health & social services




What We Do

The Health & Social Services Department Staff supports immigrant and refugee families to improve the quality of their lives through access to health care, social services, community building, advocacy, and building bridges to health care and social service providers. Our current programs include:

  • Continuum of Care Refugee Program
  • Health Insurance Enrollment Program
  • Asian Women’s Health Program
  • Safe Families Program
  • Roots of Happiness: Elders Health & Wellness Program
  • Foundational English for New Americans


 Continuum of Care Program:  Refugees are people outside of their country who are unable or unwilling to return home because they fear serious harm. Refugee status or asylum may be granted to people who have been persecuted or fear they will be persecuted on account of race, religion, nationality, and/or membership in a particular social group or political opinion. The Continuum of Care (COC) Program, provides support after the initial resettlement period to help refugees transition to life in Philadelphia and achieve self-sufficiency. Through case management and interpretation/translation services, staff in the COC Program act as “bridge builders,” and help refugees to meet needs by connecting with and navigating mainstream services. Case management services focus on connecting refugees with English as a Second Language classes, job training programs, small business support programs, and employment services. Additionally, the COC Program hosts monthly Community Meetings in order to share resources and information that are beneficial to many recently resettled refugees. This program also includes classes on leadership development, financial literacy, and small business development. The COC Program currently targets Burmese, Karen, Chin, and Bhutanese refugees who have been in the United States between 6 months and 5 years. This is a joint project of SEAMAAC, the Nationalities Service Center, and HIAS Pennsylvania. This program is made possible through the financial support of the Pennsylvania Office of Refugee Resettlement, the Department of Health & Human Services Administration for Children and Families Office of Refugee Resettlement, and the PEW Charitable Trusts.

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Health Insurance Enrollment ProgramThe Affordable Care Act (ACA) provided a long-awaited opportunity for many Americans to finally get affordable health insurance. SEAMAAC recognized the ACA as a turning point for our communities. With a coalition of partners, we conducted a community assessment to prepare for the first ACA Open Enrollment Period. The results of this community assessment helped us design appropriate enrollment and community education/outreach strategies. SEAMAAC and partners created ACA outreach and multilingual educational materials. We designed ACA educational workshops, and conducted 16 workshops educating over 720 immigrant/refugee community members about the ACA. We have educated another 1,300 community members about the ACA through general community outreach, and nearly 30,000 through media sources.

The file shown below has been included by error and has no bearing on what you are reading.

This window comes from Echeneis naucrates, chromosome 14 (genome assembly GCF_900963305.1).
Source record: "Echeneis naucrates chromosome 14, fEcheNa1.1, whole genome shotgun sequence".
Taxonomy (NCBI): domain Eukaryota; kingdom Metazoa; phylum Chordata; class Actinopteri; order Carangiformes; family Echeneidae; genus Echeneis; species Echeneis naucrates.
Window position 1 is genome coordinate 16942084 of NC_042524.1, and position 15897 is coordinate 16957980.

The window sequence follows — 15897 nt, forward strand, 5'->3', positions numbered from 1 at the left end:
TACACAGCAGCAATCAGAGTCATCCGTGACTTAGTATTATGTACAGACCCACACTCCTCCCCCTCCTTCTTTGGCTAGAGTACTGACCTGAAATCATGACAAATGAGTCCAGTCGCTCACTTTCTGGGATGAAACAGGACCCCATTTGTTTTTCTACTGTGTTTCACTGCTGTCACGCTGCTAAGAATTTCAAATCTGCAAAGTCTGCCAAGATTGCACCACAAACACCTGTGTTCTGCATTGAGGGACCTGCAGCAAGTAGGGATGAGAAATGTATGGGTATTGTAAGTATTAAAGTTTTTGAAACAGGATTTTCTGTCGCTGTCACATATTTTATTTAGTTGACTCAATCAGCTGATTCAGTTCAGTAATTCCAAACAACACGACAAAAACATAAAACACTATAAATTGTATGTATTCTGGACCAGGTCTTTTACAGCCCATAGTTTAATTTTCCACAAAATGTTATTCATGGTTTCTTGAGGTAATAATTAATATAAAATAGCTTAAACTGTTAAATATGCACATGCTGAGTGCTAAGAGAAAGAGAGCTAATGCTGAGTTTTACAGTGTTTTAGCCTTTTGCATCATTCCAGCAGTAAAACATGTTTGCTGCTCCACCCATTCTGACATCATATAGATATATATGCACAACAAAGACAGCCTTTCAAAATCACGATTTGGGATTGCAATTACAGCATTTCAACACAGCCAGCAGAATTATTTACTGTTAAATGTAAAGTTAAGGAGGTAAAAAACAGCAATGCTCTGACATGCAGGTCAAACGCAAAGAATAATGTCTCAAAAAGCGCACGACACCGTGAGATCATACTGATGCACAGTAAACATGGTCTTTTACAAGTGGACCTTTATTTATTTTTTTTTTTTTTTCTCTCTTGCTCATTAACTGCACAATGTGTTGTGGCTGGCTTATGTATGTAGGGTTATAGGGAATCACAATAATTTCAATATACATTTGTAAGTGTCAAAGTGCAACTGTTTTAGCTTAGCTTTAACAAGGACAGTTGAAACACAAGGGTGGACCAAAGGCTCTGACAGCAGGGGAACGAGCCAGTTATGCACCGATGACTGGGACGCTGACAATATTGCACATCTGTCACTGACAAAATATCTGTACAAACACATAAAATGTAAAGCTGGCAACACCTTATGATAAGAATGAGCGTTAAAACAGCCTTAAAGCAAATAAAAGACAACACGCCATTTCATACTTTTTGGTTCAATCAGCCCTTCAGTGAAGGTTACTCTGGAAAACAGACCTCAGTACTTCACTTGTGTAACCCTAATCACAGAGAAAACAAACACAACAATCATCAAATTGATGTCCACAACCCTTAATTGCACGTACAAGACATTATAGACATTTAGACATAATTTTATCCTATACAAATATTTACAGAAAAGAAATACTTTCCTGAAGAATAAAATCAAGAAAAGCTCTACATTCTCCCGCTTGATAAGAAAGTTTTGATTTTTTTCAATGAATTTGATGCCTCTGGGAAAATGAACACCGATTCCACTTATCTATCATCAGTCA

Picture1 In collaboration with Jefferson University and Nationalities Services Center, we conducted a Certified Application Counselor (CAC) Training for bilingual staff and community leaders ensuring that there were CACs in Philadelphia bilingual in English and Mandarin, Vietnamese, Khmer, Indonesian, Laotian, Hmong, Thai, Nepali, Burmese, Karen, and Chin. SEAMAAC and partners also engaged local organizations that received the Navigator grant to ensure that Navigators held office hours in immigrant and refugee communities.

Picture3From October 2013 through March 2014, SEAMAAC CACs and Navigators from navigator organizations assisted over 454 immigrant/refugee families apply for health insurance through the ACA Marketplace. SEAMAAC continues to assist families with exemptions from the individual mandate and to apply for health insurance through CHIP, Medicaid, Medicare, and ACA Special Enrollment Periods. We are working with partners to prepare for the next Open Enrollment Period to begin November 15, 2014. This project is made possible through support of the Asian and Pacific Islander American Health Forum.  

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Asian Women’s Health Program:  SEAMAAC’s Asian Women’s Health Program trains volunteers from Philadelphia’s Chinese, Indonesian, Vietnamese, and Cambodian communities to plan and facilitate small-group education sessions on women’s health needs with their peers. These “Peer Educators” in collaboration with SEAMAAC staff assist medically underserved women to access free or low-cost women’s health screenings, (including mammograms, clinical breast exams, gynecologic exams, and general wellness screenings), at partner medical providers. SEAMAAC supports women to navigate the health care system through scheduling appointments, locating their doctor’s office, attending appointments, advocating for language access, helping them to apply for health insurance, and supporting women with follow-up care needs. This program is made possible through the financial support of Susan G. Komen Philadelphia Affiliate and the BJs Charitable Foundation.